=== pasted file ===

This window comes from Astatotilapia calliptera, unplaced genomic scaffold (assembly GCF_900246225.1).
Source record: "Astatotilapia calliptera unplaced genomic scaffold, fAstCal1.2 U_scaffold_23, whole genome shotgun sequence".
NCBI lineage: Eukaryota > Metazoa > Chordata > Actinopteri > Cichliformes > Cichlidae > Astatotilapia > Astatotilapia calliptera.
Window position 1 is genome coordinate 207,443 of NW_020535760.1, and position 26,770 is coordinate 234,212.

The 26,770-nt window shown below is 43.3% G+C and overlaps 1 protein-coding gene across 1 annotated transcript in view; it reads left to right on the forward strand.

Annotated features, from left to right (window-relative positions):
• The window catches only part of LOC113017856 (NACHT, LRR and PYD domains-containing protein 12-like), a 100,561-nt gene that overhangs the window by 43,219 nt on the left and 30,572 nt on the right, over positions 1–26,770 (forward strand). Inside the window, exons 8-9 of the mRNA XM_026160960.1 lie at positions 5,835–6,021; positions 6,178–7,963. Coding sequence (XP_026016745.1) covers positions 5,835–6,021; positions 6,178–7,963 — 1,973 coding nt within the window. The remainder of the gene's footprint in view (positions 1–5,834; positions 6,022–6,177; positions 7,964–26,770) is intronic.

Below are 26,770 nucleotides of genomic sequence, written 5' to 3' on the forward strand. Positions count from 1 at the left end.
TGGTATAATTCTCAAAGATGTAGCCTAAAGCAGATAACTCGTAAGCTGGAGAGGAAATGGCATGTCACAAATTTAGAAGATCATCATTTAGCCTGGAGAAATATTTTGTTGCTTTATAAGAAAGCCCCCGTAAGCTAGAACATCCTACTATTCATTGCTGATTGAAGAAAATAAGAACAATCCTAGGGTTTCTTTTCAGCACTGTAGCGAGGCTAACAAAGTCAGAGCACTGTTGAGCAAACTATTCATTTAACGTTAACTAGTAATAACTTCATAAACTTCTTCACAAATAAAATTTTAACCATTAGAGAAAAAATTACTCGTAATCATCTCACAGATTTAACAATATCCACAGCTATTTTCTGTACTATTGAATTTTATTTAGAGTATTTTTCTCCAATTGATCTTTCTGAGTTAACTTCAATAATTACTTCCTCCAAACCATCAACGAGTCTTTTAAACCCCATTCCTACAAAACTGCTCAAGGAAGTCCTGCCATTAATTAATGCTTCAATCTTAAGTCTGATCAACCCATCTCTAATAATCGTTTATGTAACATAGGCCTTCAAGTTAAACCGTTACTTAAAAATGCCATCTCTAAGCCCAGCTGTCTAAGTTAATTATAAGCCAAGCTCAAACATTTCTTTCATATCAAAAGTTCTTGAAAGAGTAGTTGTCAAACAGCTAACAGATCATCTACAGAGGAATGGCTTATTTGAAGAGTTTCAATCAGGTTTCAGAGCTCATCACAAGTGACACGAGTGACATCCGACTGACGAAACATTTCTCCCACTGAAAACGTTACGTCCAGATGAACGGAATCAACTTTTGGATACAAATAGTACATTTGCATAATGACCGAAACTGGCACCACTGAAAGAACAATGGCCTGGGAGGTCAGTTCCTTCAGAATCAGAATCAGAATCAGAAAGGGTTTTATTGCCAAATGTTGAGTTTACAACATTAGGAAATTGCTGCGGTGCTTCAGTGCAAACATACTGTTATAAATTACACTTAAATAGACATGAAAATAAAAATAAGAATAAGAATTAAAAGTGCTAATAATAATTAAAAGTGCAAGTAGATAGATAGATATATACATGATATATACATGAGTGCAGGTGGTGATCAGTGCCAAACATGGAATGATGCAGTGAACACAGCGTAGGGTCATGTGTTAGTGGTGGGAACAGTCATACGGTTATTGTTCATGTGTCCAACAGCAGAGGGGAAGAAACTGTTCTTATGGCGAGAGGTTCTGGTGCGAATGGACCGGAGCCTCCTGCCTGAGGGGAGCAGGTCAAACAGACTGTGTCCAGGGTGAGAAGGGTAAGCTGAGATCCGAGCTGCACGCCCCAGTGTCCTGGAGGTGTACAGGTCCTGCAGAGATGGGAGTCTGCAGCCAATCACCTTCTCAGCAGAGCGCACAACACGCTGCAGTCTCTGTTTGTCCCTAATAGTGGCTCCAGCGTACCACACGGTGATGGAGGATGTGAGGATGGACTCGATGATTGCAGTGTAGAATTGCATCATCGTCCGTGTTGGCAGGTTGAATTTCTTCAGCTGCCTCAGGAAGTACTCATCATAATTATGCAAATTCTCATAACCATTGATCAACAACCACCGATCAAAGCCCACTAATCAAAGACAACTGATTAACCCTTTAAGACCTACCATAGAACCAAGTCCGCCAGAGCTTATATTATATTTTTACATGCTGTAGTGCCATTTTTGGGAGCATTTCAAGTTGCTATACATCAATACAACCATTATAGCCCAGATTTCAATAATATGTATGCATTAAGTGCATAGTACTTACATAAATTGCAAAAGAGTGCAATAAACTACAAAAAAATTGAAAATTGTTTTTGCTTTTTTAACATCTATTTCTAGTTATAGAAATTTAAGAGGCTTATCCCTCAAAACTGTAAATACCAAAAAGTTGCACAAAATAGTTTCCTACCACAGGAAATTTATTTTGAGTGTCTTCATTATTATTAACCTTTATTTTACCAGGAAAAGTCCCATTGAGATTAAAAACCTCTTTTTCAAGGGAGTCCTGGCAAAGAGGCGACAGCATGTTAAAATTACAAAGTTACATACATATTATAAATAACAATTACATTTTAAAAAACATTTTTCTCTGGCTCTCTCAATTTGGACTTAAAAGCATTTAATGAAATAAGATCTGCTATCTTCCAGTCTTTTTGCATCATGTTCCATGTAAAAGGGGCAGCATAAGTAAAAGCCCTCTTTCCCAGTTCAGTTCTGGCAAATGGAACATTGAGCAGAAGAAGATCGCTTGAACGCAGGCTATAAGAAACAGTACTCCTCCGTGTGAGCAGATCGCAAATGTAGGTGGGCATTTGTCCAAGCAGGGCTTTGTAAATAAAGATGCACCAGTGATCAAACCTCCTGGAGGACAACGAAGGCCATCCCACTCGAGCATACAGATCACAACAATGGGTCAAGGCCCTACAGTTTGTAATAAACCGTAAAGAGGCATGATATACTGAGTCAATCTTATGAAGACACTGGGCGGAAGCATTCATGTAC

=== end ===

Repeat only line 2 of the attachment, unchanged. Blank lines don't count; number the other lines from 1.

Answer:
Source record: "Astatotilapia calliptera unplaced genomic scaffold, fAstCal1.2 U_scaffold_23, whole genome shotgun sequence".